When the pandemic burst onto the scene – throwing our established habits, social interactions and way of working into disarray – who would have predicted that the Swiss wealth management industry would not only weather the storm but emerge from it stronger than before? Clearly, though, the sector has remained strong, as shown by 2020 results.
The same was true during the 2008 crisis: at the time, the doom-mongers predicted that Swiss wealth management would see an inexorable decline. With the disappearance of banking secrecy and the proliferation of new regulations, the fate of private banks appeared to be sealed.
And indeed, the last decade has brought a narrowing of margins in Switzerland’s financial centre, along with growing consolidation. However, whereas the industry was widely expected to weaken, the reverse has happened. Private banks have made huge efforts to adapt, comply with new rules and develop new sources of growth, and those efforts have paid off.
Still in pole position
According to the Boston Consulting Group, in the space of ten years, financial assets have almost doubled at global level and some markets have seen exponential growth. Assets entrusted to wealth managers by Middle Eastern and African clients have doubled, among Eastern European clients they have increased by a factor of 2.5 and for Latin America clients they have tripled.
Despite competition from other financial centres, Switzerland is continuing to capture almost a quarter of that wealth, and it has bolstered its position as the world’s premier centre for cross-border wealth management.
Having dealt with the Covid-19 crisis in a relatively orderly way, although its economy has not escaped unharmed, the country has again confirmed its status as a safe haven in the eyes of clients from regions that have been hit hard by the pandemic or are seeing geopolitical tension.
Today, Switzerland is well placed to maintain its leadership when the post-Covid rebound takes place. Productivity gains have enabled some banks to improve their cost/income ratios, and now that most of the regulatory compliance work has been done, they once again have potential to invest.
Savings rates have surged around the world because of economic support measures and reduced spending during lockdowns. Some studies put the amount of cash that has been accumulated at USD 5,500 billion, a windfall that will mainly serve to drive the economic recovery. However, not all of this liquidity will be injected into the real economy, at least not immediately, and for wealth managers this presents opportunities, particularly in terms of fulfilling their responsibilities.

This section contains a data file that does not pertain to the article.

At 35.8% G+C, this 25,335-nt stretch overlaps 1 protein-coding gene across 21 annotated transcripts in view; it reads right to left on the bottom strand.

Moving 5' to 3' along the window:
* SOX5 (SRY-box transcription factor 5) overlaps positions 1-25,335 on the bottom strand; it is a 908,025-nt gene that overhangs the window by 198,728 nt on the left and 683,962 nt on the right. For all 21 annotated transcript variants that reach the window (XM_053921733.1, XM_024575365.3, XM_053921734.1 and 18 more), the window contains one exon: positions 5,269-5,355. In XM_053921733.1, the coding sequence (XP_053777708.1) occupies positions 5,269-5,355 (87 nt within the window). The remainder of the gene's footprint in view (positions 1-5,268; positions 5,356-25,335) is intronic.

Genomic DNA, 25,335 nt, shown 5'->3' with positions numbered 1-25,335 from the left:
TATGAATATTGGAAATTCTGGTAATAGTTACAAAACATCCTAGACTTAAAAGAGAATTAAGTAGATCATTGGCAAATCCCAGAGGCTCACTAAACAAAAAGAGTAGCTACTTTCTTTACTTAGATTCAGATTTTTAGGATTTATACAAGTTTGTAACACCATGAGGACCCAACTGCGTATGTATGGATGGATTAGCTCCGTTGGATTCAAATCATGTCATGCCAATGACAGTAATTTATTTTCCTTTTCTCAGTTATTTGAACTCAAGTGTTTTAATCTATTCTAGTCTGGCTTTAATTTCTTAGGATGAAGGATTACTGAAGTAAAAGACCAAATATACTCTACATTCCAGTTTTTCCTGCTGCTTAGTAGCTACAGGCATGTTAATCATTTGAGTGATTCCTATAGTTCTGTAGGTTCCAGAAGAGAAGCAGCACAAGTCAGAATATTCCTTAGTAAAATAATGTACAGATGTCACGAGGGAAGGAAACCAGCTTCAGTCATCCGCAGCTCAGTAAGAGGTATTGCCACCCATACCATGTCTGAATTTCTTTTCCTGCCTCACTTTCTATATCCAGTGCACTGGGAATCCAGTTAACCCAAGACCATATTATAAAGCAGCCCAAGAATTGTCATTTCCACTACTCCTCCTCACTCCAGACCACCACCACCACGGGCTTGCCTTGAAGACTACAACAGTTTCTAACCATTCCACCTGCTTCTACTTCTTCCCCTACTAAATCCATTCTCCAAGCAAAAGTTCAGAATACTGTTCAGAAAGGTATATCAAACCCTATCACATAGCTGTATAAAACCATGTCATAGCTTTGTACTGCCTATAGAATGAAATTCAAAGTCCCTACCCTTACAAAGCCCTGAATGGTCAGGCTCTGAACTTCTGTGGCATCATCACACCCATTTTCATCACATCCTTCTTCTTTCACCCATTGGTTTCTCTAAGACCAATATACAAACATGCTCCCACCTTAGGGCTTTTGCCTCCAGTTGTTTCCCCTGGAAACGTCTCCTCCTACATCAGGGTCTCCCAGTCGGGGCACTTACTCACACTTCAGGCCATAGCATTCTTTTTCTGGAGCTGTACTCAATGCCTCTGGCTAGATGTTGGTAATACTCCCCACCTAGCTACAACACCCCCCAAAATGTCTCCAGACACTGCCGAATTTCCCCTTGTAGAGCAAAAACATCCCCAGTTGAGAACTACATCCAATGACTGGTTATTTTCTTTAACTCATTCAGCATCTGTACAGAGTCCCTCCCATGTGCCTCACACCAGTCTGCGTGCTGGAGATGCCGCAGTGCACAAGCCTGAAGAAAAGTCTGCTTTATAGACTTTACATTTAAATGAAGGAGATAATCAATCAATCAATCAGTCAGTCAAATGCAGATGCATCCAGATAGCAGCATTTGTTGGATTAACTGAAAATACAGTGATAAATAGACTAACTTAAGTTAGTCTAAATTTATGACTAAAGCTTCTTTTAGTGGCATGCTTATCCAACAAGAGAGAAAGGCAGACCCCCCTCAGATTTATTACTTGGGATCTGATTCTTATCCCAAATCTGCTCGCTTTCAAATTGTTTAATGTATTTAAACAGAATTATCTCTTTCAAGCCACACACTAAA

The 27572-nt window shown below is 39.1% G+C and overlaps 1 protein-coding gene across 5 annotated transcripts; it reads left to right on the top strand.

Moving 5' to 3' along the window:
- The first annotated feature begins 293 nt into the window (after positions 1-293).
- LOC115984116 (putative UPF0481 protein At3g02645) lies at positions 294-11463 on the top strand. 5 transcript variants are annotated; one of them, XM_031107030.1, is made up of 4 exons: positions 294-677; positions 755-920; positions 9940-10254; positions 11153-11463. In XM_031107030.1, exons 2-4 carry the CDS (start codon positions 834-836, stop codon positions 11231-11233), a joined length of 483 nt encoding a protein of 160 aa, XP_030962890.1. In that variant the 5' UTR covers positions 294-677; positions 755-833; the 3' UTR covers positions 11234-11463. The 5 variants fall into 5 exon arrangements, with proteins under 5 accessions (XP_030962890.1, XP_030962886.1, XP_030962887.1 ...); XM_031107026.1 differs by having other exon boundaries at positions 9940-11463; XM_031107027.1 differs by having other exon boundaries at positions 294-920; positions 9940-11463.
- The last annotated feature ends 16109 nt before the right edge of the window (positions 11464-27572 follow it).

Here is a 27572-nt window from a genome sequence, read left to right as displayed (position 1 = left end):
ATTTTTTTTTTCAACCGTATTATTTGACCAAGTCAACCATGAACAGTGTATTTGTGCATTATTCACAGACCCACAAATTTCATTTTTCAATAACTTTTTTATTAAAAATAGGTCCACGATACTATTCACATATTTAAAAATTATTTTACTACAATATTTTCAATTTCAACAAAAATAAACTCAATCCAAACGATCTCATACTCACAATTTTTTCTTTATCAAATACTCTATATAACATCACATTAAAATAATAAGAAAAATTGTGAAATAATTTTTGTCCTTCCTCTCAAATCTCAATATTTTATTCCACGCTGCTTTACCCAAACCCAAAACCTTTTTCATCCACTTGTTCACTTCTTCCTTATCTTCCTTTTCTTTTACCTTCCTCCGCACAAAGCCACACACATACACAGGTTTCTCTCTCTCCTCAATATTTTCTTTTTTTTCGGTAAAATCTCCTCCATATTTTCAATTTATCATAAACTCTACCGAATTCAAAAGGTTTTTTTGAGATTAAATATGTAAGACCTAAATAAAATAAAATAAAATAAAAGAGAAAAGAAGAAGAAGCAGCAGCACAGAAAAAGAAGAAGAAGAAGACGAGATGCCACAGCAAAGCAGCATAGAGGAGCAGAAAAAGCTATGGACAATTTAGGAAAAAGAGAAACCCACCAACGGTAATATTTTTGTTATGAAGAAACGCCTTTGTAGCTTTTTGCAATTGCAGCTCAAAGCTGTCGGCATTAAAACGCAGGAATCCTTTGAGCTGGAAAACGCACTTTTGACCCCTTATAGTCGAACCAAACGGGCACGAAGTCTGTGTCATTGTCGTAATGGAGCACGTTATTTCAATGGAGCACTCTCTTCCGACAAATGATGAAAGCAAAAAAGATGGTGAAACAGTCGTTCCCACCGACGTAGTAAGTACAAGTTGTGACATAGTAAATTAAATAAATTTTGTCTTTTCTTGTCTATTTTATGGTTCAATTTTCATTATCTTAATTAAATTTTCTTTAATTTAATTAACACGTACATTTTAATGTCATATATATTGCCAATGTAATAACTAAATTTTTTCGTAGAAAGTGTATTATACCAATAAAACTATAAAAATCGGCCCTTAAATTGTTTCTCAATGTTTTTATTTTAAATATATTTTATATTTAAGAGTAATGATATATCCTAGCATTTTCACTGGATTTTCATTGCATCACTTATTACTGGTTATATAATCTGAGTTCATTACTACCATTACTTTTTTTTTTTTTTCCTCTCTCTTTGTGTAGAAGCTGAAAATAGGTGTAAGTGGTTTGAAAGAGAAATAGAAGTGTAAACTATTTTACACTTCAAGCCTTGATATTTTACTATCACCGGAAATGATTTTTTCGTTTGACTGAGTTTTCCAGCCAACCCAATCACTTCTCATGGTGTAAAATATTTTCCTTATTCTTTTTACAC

Given the major social and environmental challenges we face, financial intermediaries have a duty to help direct savings towards responsible investments. They can have a real impact because they have the analytical skills to select the most promising industries and companies, and because they have the ear of their clients.
Switzerland has acknowledged expertise in this area, allowing it to play a leading role. The momentum that has built up over recent years is confirmed by the huge growth in sustainable investments, driven by constantly growing demand from institutional clients and enthusiasm among private clients, particularly the younger generation.
Wealth managers have also innovated by encouraging their clients to invest in non-traditional asset classes such as real assets. These have proven their worth as alternative investments, having performed strongly compared with the anaemic returns produced by the money market and bonds. Above all, they allow investors to contribute directly to financing the real economy.
Finally, the recent crisis has been a catalyst for digital transformation in the wealth management sector. Digital tools have proven invaluable in keeping private banks operational during the Covid-19 crisis, and they will remain indispensable in the post-Covid world, having shown the value they add in terms of efficiency, security, risk management and customer experience.
However, in an industry built on trust and close relationships, these digital tools, useful though they may be, are no replacement for people. The future of our industry relies on the skills of bankers and investment specialists. Private banks must therefore continue to invest in talent. They need people capable of meeting clients’ specific needs, particularly in growth markets, and who can constantly hone their skills in ever more specialised fields.
Swiss wealth management, which is sometimes presented as traditional and even old-fashioned, has once again proven to be agile and innovative, which has allowed it to maintain its leadership despite competition from other financial centres in Asia and Europe.
However, the industry still faces a potential threat in terms of access to the European single market, and a framework agreement with the EU is needed to create the conditions required for the Swiss financial centre to remain competitive over the long term.
Head of Wealth Management Developing Markets, Geneva & Monaco